Submitted by Catherine Bascle and Mary Jo Kelly Title: Eight Keys
Author: Suzanne LaFleur
Publisher: Wendy Lamb
SUMMARY As Elise begins middle school, everything seems to turn upside down. Her best friend Franklin suddenly feels embarrassing to be around. There is so much more homework that needs to be done. When she falls behind, she feels like she will never catch up. The girl she must share a locker with squashes her lunch every day among other things. Home is just as confusing. She has lived with Uncle Hugh and Aunt Bessie since her father’s death when she was small. Her mother had died giving birth to her. Now Aunt Bessie’s sister Annie is moving in with her baby and caring for little Ava seems to take up everyone’s time. One day Elise finds a key to a locked room in the family’s barn, one of eight locked rooms her father put together to teach Elise the things he would not be there to tell her himself. As she finds the keys, maybe what she finds in those rooms will help her make sense of her life. IL: MG - BL: 3.8 - AR Pts: 6.0
Suzanne LaFleur was born in 1983 and raised in Massachusetts. Even before she could write she loved to tell stories. When her fourth grade teacher told her that she had to write five lines a day in a composition book for class, Suzanne gleefully went above and beyond. She enjoyed it so much that she announced that she wanted to grow up to be an author. After many years of writing and studying the art of storytelling, she has now published two books, Love, Aubrey and Eight Keys.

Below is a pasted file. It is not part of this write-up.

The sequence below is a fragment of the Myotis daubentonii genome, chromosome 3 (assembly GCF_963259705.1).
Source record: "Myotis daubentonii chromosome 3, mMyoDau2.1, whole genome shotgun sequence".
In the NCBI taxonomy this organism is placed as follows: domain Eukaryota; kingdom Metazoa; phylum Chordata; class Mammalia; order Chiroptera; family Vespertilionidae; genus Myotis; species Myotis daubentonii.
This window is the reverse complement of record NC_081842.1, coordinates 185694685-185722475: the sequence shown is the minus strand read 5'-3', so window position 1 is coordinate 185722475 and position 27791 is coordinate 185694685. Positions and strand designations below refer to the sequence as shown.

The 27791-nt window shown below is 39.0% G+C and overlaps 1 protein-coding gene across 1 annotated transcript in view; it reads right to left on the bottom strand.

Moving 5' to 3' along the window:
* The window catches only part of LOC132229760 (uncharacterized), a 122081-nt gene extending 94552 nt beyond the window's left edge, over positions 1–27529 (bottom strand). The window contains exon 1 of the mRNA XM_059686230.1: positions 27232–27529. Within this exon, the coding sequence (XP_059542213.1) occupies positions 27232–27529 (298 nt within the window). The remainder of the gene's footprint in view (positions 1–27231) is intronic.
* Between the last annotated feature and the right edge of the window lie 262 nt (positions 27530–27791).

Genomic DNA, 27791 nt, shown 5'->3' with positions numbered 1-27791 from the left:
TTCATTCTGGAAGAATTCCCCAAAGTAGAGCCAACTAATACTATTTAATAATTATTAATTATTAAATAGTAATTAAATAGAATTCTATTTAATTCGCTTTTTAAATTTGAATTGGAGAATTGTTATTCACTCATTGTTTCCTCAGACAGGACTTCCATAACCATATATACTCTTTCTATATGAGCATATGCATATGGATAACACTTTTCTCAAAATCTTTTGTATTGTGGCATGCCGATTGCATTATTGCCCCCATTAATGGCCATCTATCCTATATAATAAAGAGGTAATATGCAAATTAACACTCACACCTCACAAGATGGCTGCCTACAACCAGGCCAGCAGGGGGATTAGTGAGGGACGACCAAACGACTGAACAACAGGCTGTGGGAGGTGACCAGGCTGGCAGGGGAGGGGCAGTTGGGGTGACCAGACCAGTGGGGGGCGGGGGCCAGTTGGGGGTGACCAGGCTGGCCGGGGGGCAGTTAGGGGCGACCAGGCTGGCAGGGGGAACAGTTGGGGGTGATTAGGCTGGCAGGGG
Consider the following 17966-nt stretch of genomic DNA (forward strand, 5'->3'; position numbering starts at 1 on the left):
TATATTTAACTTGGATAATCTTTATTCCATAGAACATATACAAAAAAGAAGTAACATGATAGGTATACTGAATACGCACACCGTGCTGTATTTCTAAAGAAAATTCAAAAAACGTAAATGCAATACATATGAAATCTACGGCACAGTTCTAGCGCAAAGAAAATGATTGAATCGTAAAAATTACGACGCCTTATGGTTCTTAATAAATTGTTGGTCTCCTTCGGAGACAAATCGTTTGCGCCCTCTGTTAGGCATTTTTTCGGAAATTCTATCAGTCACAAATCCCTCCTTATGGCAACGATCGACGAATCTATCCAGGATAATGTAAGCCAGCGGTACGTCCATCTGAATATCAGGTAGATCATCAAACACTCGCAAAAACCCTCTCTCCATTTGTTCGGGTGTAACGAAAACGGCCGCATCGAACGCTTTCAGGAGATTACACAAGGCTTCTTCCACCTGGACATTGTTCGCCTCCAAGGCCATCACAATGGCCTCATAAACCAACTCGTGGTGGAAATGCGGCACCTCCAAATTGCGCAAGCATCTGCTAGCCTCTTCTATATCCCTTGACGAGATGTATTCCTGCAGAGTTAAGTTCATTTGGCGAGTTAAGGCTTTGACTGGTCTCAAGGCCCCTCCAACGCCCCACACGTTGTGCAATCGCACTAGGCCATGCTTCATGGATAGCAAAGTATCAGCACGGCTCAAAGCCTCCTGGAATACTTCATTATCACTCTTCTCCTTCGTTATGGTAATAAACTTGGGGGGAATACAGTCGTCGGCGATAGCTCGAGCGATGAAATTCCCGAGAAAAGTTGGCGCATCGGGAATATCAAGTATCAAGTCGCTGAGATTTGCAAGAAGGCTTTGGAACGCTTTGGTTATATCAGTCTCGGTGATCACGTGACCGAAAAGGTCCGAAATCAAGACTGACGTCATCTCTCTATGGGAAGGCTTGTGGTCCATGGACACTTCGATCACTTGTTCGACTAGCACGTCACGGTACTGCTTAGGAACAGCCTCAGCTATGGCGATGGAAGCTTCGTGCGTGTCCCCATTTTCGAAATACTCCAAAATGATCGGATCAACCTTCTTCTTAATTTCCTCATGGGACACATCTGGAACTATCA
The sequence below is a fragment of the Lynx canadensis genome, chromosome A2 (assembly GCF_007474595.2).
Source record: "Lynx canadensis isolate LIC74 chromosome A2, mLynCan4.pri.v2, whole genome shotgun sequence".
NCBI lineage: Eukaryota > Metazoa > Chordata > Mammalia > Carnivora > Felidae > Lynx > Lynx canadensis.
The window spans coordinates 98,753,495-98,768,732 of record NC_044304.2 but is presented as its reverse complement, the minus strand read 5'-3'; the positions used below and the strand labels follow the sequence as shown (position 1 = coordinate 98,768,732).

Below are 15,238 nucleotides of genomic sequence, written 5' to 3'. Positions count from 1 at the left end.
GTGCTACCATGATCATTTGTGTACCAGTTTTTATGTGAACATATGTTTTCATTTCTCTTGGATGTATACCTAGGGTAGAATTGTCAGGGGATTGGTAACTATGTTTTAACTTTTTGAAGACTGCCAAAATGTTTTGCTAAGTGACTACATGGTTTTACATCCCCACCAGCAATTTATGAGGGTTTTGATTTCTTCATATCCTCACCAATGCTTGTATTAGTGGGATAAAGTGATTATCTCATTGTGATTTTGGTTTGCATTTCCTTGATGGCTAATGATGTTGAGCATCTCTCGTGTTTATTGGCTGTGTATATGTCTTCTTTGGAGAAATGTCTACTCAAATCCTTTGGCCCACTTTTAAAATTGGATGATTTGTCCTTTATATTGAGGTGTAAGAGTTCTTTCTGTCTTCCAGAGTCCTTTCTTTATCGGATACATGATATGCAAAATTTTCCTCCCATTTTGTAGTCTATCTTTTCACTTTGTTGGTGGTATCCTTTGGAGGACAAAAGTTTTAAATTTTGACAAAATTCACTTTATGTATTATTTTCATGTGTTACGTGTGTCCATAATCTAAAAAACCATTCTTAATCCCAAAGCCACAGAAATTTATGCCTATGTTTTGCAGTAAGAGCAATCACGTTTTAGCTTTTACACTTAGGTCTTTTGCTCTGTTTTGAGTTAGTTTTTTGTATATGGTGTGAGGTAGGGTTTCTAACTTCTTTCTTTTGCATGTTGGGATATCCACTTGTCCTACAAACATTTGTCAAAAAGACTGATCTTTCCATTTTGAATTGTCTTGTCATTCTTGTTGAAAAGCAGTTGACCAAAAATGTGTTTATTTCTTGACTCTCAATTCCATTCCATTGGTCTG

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One Crazy Summer by Rita Williams-Garcia. Amistad, 2010, 224 pp.
When Elise’s father found out that he was dying, he wrote letters to Elise for her future birthdays up to her twelfth. Have students write a letter to someone for them to read five years from now. It could be to a friend, a family member, or even to their own future selves.
Elise had a hard time of things at the start of the school year. Students can be asked to write about what the start of the current school year was like for them, what the big changes were from the year before, and how they adjusted to these new elements in their lives.
At the end of the book, Elise fills the empty room with pictures and things that represent who she is. Have students to something similar on a smaller scale by each making a collage that says something about who they are. They can include pictures of people who are important to them, pictures or symbols of major events in their pasts, things that represent their hobbies, or anything else they like.
Bullying is a major source to conflict in Eight Keys. Use this as an opportunity to discuss bullying with the class. Possible questions for open discussion include:
Why might Amanda be targeting Elise and others?
What does Elise do in response? What could she have done differently? What might have happened if she had acted differently and why did she choose to react as she did instead? Remember that she did try telling a teacher about the problem.
Elise starts casually insulting Franklin as a school year goes on. Is this bullying? How does it differ from how Amanda treats Elise?
Use this discussion inform students of how to handle bullying they might encounter, including what to do if they see someone else being bullied and how to realize that they may be hurting someone emotionally and how to better handle their problems without hurting others.
Keys are very important in this book, but how do they really work? What makes a certain key work in a certain lock? Discuss the mechanics of locks and keys in class. If it is possible, you can even ask a locksmith to come in a talk to the class about it.